Pie in the endless sky


Where the heck is Pie Town, N.M.?

This slogan adorns the occasional bumper sticker, advertising the oddly-named village’s existence. It’s 84 miles west of Socorro and is home to 283 persons. On the second Saturday of September, that number swells as people from Catron County and parts outlying flock to Pie Town for the annual Pie Town Pie Festival.

This festival has been going on for 32 years, according to Pie-O-Neer cafe owner Kathy Knapp, but it’s actually a continuation of an old tradition in the area. Homesteaders would come together around the time of the first frost, bringing their vegetables for a day of canning, baking, drying and eating.

“(It was) a huge, all-day feast in the park across the street (from the Pie-O-Neer),” Knapp said. “And then, of course, (there’s) a little libation, a little music, and then they’d party all night. And we do much the same thing. It’s a fall feast.”

It’s not just a feast, though. This year, under a cold, grey sky, the park swelled with artists, artisans, craftspeople and creators.

FireWise Educates

One of the more noticeable attractions during the day was the FireWise trailer. Operator George Barreras’ goal is “to educate the public on how to properly maintain their home site, their property, to ensure that they are safe during an encroaching fire.”

Inside, Barreras had a sand model of the region onto which he projected an interactive map. The whole setup simulated the spread of a fire in the region based on wind direction, origin and countermeasures taken. And it’s simple enough that children can understand it.

“I like to get the kids involved, because the sooner you get them involved, even if it’s touching this laser here and actually starting the fire, it gets that thought process going,” Barreras said.

Through FireWise, Barreras services all of Catron County, providing educational services, chipping and disposal of dead and dry pine needles, leaves and grasses. Barreras has been involved for a little over a year.

“They made a believer out of me when I saw a million-dollar home built 10 miles west of Luna, New Mexico,” Barreras said. “It’s a million-dollar home, but (the owner) built it fire wise. He built it out of stone, he built it with a metal roof, (the property is) about 50 acres and he cleared out a 50-foot defensible space around his home. The tree separation was 10 to 15 feet – everything was beautiful. The center of that wall of fire came blowing in right through his front yard, but when it got to his yard, he had that defensible space, the fire dropped down to the ground, burned the grass around his property, got up in the trees and continued. (It) never scorched his house.”

Local Fiction

The festival is also a showcase of local colors and flavors. Some tents sell cheeses, some sell hats, but one eye-catching stall was selling books. More specifically, the western-classy woman behind the table was selling a novel titled “Pie Town.” Novelist Lynne Hinton and her husband, Bob, originally from North Carolina, came through Pie Town some years ago.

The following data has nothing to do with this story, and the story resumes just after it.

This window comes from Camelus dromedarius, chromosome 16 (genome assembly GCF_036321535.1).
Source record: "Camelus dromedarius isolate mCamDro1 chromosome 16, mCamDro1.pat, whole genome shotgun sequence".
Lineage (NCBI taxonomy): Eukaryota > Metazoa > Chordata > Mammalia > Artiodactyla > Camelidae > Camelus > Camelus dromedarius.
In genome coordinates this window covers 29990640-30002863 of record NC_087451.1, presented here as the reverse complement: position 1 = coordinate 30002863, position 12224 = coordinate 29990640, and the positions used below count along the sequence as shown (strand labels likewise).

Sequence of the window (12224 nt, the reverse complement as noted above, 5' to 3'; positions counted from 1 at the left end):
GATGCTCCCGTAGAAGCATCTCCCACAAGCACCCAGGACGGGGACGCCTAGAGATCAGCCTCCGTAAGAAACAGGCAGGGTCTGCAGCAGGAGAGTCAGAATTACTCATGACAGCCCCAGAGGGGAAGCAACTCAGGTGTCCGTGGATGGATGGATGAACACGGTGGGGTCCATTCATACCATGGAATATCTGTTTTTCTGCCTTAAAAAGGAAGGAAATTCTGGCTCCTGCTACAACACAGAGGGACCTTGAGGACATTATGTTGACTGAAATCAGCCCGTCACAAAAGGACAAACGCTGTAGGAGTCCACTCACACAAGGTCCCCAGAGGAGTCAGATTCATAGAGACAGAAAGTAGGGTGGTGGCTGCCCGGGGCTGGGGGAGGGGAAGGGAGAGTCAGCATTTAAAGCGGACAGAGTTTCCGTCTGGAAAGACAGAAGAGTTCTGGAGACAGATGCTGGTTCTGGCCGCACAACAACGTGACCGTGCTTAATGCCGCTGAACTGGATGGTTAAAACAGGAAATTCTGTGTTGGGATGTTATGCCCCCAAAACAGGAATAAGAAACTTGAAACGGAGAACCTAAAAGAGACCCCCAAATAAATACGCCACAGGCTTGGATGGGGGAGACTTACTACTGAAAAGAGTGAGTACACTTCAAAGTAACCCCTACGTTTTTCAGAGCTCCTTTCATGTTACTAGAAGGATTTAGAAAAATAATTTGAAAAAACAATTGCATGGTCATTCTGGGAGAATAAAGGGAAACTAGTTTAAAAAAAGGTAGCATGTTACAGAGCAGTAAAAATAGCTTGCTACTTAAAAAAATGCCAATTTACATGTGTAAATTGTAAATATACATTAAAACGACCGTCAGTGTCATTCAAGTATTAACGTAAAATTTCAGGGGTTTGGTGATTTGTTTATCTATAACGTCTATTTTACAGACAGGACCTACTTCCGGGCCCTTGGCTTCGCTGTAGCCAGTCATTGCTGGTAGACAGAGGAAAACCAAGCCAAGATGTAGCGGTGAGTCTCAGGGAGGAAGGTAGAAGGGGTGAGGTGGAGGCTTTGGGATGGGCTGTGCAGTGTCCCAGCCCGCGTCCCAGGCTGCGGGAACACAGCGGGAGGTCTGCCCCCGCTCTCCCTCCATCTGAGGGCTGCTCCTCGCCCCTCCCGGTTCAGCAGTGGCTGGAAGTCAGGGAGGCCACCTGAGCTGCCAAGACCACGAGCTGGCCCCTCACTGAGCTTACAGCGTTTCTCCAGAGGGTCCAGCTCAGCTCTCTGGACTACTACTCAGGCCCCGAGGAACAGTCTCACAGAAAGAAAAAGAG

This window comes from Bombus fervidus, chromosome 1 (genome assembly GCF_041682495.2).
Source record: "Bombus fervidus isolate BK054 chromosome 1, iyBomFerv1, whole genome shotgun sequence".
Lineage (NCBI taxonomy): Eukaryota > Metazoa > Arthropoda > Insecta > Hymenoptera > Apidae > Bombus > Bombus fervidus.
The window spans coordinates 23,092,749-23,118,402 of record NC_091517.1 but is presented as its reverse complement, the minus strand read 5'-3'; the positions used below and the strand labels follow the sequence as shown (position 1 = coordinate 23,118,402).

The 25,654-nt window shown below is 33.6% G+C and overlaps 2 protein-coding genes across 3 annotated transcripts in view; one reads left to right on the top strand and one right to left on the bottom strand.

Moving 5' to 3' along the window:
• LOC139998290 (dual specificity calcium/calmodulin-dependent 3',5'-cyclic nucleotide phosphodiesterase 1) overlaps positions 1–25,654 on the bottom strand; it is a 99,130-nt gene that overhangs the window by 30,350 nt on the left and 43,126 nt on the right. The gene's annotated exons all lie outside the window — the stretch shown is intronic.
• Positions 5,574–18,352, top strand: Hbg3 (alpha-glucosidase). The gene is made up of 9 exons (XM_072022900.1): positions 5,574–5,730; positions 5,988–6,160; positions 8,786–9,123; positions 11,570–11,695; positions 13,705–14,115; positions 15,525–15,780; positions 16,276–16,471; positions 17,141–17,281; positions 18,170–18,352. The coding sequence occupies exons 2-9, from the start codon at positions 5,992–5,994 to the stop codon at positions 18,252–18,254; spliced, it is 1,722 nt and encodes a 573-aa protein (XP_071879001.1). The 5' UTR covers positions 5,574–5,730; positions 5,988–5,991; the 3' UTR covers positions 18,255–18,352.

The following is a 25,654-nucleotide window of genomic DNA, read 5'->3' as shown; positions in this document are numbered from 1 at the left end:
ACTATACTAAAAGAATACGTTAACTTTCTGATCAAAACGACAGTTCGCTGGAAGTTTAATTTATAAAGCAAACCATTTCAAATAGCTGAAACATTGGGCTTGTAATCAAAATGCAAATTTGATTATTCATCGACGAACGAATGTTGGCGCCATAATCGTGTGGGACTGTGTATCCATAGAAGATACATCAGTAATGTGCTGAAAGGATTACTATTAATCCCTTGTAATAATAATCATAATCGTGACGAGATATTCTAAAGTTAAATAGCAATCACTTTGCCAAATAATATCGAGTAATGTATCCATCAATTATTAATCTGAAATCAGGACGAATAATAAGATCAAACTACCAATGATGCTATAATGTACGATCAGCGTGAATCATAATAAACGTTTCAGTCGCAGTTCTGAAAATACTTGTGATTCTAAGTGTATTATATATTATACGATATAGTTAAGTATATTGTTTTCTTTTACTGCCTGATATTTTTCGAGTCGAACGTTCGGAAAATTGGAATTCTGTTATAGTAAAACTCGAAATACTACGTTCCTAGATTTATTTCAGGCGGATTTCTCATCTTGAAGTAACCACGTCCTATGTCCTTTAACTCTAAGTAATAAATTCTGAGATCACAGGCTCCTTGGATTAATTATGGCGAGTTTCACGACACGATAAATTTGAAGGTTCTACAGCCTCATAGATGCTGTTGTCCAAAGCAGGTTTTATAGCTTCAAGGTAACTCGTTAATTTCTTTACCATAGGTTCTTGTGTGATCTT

“Back in the 90s, we drove through Pie Town and were kind of surprised,” Bob said. “At that time, we could not find a piece of pie at any of the restaurants. We thought, ‘Well how strange.’”

That strange little village named for an absent dessert stuck in their heads. In 2003, the Hintons moved to Albuquerque, where they reside today. Three years ago, Lynne wrote “Pie Town,” which is set in a fictionalized version of the village. Since, she has written a sequel, titled “Welcome Back to Pie Town.” Both are pure feel-good Americana, exactly what Lynne sought.

Lynne was nervous about the locals’ reaction to her fictionalized town when she set up at last year’s Pie Festival.

“I was afraid they would say, ‘Who do you think you are?’ But that was not the experience at all,” Lynne said. “They were all very kind, generous, lovely people.”

Piece of Mind

The Pie Festival’s main draw, though, is the pie – people eating pie, people making pie, people selling pie, people buying pie. And oh do those pies move.

Across from the park is the Pie-O-Neer cafe, owned and operated by Kathy Knapp. Knapp came through Pie Town in 1995 with her mother, Mary, and her daughter, Wendi. They, like the Hintons, discovered that they couldn’t buy a slice anywhere in town. That settled it – the three set up shop and started baking and selling pies. Today, Mary and Wendi have moved on, but Kathy remains.

Once a year, the Pie Festival rolls along and becomes their biggest sales day. And it takes a lot of preparation to have enough pie for their hungry customers.

“We have been prepping for weeks,” Knapp said. “There’s no way you can do this in one day – over 100 pies – without starting mid-July. (You have to get) pie crusts made and put in freezers. You have to get all your fruit prepped, put in freezers. You have to beg all your friends to commit to being here this day to help you. If you don’t start a couple months out, you cannot produce this kind of pie in one day.”

By 11 a.m., the cafe was crowded, and Knapp and her friends were working at pace for hours. But it’s rewarding.

“We’re all very tired and very happy, and it’s been very successful,” Knapp said.